The quantity I'm interested in is expressed as follows:

$$ I = \mathbb{E}_{k\sim \text{Binom}(n,p)} \left[\ln \frac{\text{Beta}(p;a+k,b+n-k)}{\text{Beta}(p;a,b)}\right] $$

The term inside the expectation can be interpreted as the log ratio between the posterior and the prior of the Beta distribution evaluated at $p$ after observing $n$ Bernoulli($p$) coin flips with $k$ heads. As $n$ grows, I suspect that this expectation should grow no slower than $\ln(n)$ regardless of the choice for $a,b>0$ and $p\in[0,1]$. In short, I want to show that $I=\Omega(\ln(n))$.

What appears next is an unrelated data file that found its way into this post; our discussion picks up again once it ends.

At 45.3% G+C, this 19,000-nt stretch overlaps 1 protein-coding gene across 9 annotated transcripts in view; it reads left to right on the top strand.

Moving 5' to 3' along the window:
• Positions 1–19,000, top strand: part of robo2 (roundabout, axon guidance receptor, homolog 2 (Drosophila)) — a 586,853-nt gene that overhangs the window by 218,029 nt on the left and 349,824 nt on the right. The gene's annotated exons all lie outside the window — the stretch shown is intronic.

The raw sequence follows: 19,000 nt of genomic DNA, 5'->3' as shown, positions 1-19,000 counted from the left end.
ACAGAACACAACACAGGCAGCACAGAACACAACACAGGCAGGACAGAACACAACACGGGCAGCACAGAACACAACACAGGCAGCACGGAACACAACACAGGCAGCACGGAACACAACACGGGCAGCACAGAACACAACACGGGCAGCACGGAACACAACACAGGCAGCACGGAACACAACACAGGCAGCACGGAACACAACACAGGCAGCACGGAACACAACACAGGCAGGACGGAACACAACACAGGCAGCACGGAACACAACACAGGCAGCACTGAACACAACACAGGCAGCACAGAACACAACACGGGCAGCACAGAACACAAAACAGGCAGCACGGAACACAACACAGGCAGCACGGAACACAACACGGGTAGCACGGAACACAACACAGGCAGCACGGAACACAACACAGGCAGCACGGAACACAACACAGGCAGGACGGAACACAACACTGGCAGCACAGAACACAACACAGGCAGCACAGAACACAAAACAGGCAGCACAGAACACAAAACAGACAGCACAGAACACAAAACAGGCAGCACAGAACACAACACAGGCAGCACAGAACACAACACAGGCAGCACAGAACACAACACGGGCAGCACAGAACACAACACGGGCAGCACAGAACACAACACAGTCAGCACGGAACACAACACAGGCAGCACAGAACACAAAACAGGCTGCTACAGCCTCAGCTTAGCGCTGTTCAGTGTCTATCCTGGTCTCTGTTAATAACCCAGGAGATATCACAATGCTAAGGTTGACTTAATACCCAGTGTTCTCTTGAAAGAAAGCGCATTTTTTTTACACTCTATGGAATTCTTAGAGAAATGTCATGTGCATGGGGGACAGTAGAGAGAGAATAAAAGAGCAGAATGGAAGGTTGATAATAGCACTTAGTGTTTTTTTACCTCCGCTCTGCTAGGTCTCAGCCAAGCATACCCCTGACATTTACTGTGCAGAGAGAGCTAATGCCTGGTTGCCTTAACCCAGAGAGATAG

**My attempt**

Recall the p.d.f of the Beta distribution at $p$ is:

$$ \begin{align} \text{Beta}(p;a,b)&=p^{a-1}(1-p)^{b-1} B(a,b)^{-1}\\ &=p^{a-1}(1-p)^{b-1} \frac{\Gamma(a+b)}{\Gamma(a)\Gamma(b)} \end{align} $$

We rewrite the quantity of interest $I$ as: $$ \begin{align} I &= \mathbb{E}_{k\sim \text{Binom}(n,p)} \left[\ln \frac{p^k(1-p)^{n-k}\Gamma(a+b+n)\Gamma(a)\Gamma(b)}{\Gamma(a+k)\Gamma(b+n-k)\Gamma(a+b)}\right]\\ &= np\ln(p)+n(1-p)\ln(1-p) + \mathbb{E}_{k\sim \text{Binom}(n,p)} \left[\ln \frac{\Gamma(a+b+n)\Gamma(a)\Gamma(b)}{\Gamma(a+k)\Gamma(b+n-k)\Gamma(a+b)}\right] \end{align} $$

At this point, I'm not sure how to move forward with the expectation of the Gamma terms.